- One of the first changes in 2020 due to COVID-19 was the delay in the regular income tax filing date. Soon after that, millions of out-of-work Americans began to receive enhanced unemployment benefits and special small business loans.
- Soon after that, cybercriminals began to steal those benefits. The Department of Labor estimates that unemployment fraud could total as much as $26 billion. California alone has seen nearly $2 billion in unemployment benefits fraud.
- With the 2021 tax filing season quickly approaching, many people will receive a 1099 form alerting them that they must claim income they never received from the benefits they never sought.
- To learn more, listen to this week’s episode of the Fraudian Slip.
- People can learn about taking advantage of the Internal Revenue Service (IRS) identity protection programs or reporting identity-related issues to the IRS at IRS.gov and clicking on the Identity Theft Protection link at the bottom of the home page.
- If anyone believes they are a victim of tax identity theft or unemployment benefits fraud, they should contact the Identity Theft Resource Center toll-free at 888.400.5530 or live-chat on the company website idtheftcenter.org.
The below is a transcript of our podcast episode with special guest, IRS
Welcome to the Fraudian Slip, the Identity Theft Resource Center’s (ITRC) podcast, where we talk about all-things identity compromise, crime and fraud, including the impact identity issues have on people and businesses.
In a typical episode, we would focus on something that has happened or is happening that impacts consumers and businesses. Not today. We are going to talk about what’s about to happen, specifically the 2021 tax filing season.
It’s been nearly a year since the COVID-19 pandemic disrupted virtually every aspect of everyday life. One of the first changes in 2020 was the delay in the traditional income tax filing date. Soon thereafter, millions of out-of-work Americans began to receive enhanced unemployment benefits and special small business loans. Shortly after that, cybercriminals began to steal those benefits. The Department of Labor estimates that unemployment fraud could total as much as $26 billion. California alone has seen nearly $2 billion in unemployment fraud.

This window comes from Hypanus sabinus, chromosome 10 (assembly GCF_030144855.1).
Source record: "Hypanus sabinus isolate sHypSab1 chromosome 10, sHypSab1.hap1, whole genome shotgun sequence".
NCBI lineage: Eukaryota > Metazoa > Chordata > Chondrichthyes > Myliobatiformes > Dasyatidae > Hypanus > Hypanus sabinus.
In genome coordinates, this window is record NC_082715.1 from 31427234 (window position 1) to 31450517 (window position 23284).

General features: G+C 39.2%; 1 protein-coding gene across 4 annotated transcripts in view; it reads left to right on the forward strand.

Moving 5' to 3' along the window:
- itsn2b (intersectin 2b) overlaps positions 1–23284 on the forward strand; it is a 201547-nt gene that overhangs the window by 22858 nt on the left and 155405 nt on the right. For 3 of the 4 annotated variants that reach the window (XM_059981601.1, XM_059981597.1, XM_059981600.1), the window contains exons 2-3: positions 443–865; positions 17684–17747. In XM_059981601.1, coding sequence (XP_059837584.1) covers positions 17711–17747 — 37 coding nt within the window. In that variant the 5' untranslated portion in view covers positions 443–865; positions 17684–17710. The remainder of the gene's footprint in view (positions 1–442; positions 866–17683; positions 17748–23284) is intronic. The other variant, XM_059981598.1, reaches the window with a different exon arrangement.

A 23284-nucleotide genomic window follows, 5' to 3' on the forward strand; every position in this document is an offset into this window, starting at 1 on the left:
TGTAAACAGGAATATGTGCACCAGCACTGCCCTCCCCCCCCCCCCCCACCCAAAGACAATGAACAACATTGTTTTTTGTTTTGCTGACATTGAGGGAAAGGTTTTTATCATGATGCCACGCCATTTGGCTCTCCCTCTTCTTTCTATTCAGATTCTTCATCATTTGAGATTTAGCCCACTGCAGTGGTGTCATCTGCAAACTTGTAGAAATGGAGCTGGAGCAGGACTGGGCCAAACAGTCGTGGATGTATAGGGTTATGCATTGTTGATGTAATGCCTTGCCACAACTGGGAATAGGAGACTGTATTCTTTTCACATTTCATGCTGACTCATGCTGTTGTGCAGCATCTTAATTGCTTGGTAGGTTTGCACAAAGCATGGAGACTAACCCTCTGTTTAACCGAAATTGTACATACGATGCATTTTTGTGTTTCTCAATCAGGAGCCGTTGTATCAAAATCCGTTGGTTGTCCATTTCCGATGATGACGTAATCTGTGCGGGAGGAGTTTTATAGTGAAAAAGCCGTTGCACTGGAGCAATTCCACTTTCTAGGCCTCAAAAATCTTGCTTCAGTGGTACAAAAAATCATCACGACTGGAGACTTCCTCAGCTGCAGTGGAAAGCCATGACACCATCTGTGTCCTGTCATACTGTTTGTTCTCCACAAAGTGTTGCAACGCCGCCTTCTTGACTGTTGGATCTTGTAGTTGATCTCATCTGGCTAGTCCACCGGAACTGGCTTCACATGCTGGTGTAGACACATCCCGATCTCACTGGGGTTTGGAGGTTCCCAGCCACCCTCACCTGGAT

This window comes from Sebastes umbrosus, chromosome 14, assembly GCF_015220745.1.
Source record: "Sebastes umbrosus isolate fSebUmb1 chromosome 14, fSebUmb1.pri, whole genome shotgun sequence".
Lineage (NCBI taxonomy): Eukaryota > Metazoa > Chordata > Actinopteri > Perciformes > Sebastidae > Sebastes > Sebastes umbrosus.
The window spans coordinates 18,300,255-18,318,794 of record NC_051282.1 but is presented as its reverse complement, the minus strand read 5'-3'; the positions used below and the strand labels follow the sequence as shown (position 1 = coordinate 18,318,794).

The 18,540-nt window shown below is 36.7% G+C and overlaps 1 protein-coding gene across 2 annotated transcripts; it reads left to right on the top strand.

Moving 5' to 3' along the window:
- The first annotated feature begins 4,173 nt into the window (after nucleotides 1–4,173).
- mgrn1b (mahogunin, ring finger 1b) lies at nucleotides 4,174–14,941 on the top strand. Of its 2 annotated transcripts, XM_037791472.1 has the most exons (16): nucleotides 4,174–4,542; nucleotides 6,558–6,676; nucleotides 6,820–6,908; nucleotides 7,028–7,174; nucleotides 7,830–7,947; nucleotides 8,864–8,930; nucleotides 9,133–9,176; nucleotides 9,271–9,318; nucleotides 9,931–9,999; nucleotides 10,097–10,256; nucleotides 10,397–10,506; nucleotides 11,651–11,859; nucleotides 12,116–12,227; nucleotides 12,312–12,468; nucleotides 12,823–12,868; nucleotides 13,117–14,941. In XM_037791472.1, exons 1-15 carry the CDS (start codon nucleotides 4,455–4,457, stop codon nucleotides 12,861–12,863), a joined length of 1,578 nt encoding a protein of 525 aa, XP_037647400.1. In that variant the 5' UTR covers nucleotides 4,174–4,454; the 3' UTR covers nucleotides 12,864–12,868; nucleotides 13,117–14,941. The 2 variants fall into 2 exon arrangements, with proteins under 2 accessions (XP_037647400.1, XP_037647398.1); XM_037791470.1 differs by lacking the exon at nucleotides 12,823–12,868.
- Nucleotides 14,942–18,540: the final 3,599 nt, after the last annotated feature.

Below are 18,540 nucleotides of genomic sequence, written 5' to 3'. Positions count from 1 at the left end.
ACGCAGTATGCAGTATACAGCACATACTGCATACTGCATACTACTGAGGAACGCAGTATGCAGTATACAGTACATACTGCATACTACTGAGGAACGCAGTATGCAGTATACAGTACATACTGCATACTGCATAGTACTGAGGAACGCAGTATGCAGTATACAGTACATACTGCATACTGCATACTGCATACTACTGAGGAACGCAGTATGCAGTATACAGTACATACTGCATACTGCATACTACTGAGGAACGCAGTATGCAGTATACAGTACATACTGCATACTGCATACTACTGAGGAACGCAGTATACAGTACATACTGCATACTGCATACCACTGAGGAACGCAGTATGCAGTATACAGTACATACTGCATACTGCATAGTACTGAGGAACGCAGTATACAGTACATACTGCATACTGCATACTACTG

Fast forward to today, and the spike in benefits fraud is subsiding. However, a second round of victims may soon emerge. Benefits like unemployment payments are considered income and are taxable. Thousands of the unemployment payments made in 2020 were made in the names of people whose identities were misused – and they didn’t know it. With the 2021 tax filing season quickly approaching, many people will receive a 1099 form alerting them that they must claim income they never received from the benefits they never sought. That is on top of the usual identity-related income tax fraud the IRS sees each year.
We talked with Jim Robnett, the Deputy Chief of the IRS – Criminal Investigation Division, about the following:
- Before 2020, the number of false income tax returns linked to identity compromises was already falling. What had the IRS done that was working so well to reduce tax-related identity theft?
Pandemic-Related Tax Issues
- The most obvious change in terms of taxes in 2020 was moving the filing date. From the IRS perspective, what was 2020 like for you?
- Anytime there is a mass injection of money into the economy, there is fraud. The IRS played a crucial role in delivering the stimulus checks approved by Congress. What kind of response did you expect from criminals, and what did you see?
- We know there has been a massive amount of unemployment fraud, and that has had tax implications for victims. Explain why that is and what taxpayers should do if they suspect or know they are the victim of benefit fraud?
- What should taxpayers do who get a 1099 form they were not expecting?
- What about small businesses or entrepreneurs who may discover someone took out an SBA loan or other pandemic benefit in their name?
2021 Tax Issues
- What should taxpayers do to prepare for 2021?
- The IRS recently announced the expansion of Identity Protection PINs. That’s going to be a great tool for preventing fraud. Explain how that works and what taxpayers need to do to take advantage of the IP PIN program?
For answers to all of these questions, listen to this week’s episode of The Fraudian Slip Podcast.
Learn More From the IRS
You can learn more about taking advantage of the IRS identity protection programs or reporting identity-related issues to the IRS at IRS.gov and clicking on the Identity Theft Protection link at the bottom of the home page.
Contact the ITRC
You can learn how to protect yourself from identity fraud, crimes and compromises – including the tax-related issues we discussed today, by visiting idtheftcenter.org, where you can also read more about the latest data breach trends.
If you think you are the victim of an identity crime or your identity has been compromised, you can call us, chat live online, send an email or leave a voice mail for an expert advisor to get advice on how to respond. Just visit the website to get started.